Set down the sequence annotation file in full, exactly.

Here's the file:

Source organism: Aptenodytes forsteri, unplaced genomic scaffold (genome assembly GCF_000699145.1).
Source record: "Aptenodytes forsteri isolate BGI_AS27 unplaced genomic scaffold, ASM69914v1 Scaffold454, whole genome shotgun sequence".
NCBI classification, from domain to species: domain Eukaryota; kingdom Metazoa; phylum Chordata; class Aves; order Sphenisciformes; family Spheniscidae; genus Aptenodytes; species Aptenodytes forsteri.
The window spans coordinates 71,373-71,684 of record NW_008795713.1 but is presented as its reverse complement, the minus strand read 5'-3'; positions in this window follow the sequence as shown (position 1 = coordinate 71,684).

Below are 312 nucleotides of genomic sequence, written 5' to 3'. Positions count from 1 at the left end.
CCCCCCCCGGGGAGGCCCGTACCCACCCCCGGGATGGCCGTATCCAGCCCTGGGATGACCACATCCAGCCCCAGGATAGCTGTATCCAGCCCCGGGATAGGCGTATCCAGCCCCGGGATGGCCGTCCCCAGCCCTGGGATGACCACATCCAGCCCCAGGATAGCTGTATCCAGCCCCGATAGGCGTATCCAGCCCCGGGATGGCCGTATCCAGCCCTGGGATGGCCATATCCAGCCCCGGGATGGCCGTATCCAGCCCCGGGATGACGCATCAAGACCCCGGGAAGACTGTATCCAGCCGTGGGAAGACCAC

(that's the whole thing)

Source organism: Aptenodytes forsteri, unplaced genomic scaffold (genome assembly GCF_000699145.1).
Source record: "Aptenodytes forsteri isolate BGI_AS27 unplaced genomic scaffold, ASM69914v1 Scaffold454, whole genome shotgun sequence".
NCBI classification, from domain to species: domain Eukaryota; kingdom Metazoa; phylum Chordata; class Aves; order Sphenisciformes; family Spheniscidae; genus Aptenodytes; species Aptenodytes forsteri.
The window spans coordinates 71,373-71,684 of record NW_008795713.1 but is presented as its reverse complement, the minus strand read 5'-3'; positions in this window follow the sequence as shown (position 1 = coordinate 71,684).

Below are 312 nucleotides of genomic sequence, written 5' to 3'. Positions count from 1 at the left end.
CCCCCCCCGGGGAGGCCCGTACCCACCCCCGGGATGGCCGTATCCAGCCCTGGGATGACCACATCCAGCCCCAGGATAGCTGTATCCAGCCCCGGGATAGGCGTATCCAGCCCCGGGATGGCCGTCCCCAGCCCTGGGATGACCACATCCAGCCCCAGGATAGCTGTATCCAGCCCCGATAGGCGTATCCAGCCCCGGGATGGCCGTATCCAGCCCTGGGATGGCCATATCCAGCCCCGGGATGGCCGTATCCAGCCCCGGGATGACGCATCAAGACCCCGGGAAGACTGTATCCAGCCGTGGGAAGACCAC